Wellington Boots

The lack of seams and stitching as is common in leather and fabric footwear means there are no potential points that water can enter a wellington boot and as long as you do not enter into water above the height of the boot there really is no possible way for a wellington boot not to be completely waterproof so long as the structure of the moulded boot is intact. Any wellington boot that is allowing water to enter has usually been damaged or punctured to give water a point to enter the boot.

During the harsh, wet and muddy conditions endured by those who experienced trench warfare in the First World War, the wellington boot became an essential item of personal kit. A medical condition called trenchfoot was prevalent in the First World War,it is one of many immersion foot syndromes but is most commonly experienced when feet are cold and damp for long periods of time. It was experienced by many of those soldiers who fought in WW1 due to being exposed to damp and cold conditions for prolonged periods of time in the trenches.

The trenches were notoriously squalid and damp and optimum conditions for a medical condition like trenchfoot. An advanced case of trenchfoot is signified by the previously numb feet beginning to blister and have open sores although a mild case of trenchfoot would expect to see a full recovery from the sufferer. One thing that all sufferers of trenchfoot agree upon is that it is a very painful condition and has often been described as an intolerable pain by those afflicted with the condition.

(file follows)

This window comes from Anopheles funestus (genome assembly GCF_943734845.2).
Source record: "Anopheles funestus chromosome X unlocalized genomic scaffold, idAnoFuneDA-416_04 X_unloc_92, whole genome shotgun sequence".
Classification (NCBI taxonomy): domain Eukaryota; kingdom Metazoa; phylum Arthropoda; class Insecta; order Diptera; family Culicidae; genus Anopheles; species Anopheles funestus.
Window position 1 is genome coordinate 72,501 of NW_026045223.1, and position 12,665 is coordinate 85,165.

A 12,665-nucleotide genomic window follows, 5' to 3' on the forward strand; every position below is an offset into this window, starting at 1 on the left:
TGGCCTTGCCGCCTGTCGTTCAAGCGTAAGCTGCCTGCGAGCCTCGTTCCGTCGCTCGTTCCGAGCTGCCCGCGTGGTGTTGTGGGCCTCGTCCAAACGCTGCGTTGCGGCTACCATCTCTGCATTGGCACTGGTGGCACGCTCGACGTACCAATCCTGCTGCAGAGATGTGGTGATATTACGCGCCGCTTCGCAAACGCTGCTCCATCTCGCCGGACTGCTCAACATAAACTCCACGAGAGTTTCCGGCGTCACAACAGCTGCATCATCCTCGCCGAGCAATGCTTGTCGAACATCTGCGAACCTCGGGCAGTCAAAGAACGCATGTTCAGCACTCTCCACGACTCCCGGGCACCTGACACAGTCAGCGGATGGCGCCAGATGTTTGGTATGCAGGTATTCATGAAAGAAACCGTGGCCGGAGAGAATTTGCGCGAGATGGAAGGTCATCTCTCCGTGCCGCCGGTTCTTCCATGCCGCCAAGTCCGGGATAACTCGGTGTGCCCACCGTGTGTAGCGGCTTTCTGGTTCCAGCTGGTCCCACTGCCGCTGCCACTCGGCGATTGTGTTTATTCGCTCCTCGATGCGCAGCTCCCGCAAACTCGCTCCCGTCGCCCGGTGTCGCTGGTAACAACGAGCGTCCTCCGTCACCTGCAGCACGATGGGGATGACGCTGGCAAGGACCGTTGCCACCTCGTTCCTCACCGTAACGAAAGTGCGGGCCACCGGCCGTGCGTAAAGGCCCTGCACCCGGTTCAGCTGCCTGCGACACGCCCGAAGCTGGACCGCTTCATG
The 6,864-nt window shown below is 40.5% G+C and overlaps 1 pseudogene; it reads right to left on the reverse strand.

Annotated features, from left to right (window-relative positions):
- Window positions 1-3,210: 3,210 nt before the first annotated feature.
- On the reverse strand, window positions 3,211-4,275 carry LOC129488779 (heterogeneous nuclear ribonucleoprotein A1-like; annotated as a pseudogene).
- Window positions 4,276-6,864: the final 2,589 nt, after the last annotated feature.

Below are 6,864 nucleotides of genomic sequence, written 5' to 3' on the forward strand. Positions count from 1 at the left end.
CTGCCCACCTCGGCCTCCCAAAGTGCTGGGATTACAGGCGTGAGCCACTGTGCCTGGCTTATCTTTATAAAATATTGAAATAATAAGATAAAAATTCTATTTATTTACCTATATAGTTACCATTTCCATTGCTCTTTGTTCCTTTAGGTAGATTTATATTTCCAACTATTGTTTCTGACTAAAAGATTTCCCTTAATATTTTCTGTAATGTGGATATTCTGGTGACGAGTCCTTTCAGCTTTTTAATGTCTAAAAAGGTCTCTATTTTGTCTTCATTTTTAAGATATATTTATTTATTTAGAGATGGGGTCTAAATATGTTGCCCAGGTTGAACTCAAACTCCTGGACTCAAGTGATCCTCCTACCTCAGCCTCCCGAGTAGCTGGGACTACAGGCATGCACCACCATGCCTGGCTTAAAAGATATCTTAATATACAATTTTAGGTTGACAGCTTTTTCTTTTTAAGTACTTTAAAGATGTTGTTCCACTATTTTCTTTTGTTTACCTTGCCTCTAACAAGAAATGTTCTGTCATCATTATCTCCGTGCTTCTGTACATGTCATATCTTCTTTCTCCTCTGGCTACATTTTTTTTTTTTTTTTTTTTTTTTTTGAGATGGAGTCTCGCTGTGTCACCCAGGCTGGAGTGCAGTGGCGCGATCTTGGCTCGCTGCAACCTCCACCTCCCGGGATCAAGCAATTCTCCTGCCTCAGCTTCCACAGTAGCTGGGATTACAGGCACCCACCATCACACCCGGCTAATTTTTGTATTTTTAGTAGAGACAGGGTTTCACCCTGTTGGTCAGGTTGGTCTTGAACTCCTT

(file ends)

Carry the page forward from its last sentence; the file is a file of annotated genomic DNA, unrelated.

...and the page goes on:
The mass scale production of wellington boots became a top priority during the First World War. Soldiers needed to be fighting fit and able to defend trenches from enemy attack not barely able to stand and afflicted with terrible pain in their feet. To meet the British Armies demand for waterproof footwear a total of 1,185,036 pairs were manufactured to keep the army on its feet and fighting fit. Apparently the German soldiers were very envious of the British soldiers dry feet and their wellington boots.

Whether the German Army was issued with wellington boots I have not been able to find out but after the First World war the humble wellington boot has been cited as one of the reasons why the British Army was able to endure and eventually prevail as victorious. Personally I believe the true winners were all the soldiers feet saved from trenchfoot and even ampution all thanks to the humble wellington boot which today we all take for granted and can buy cheaply at your local store.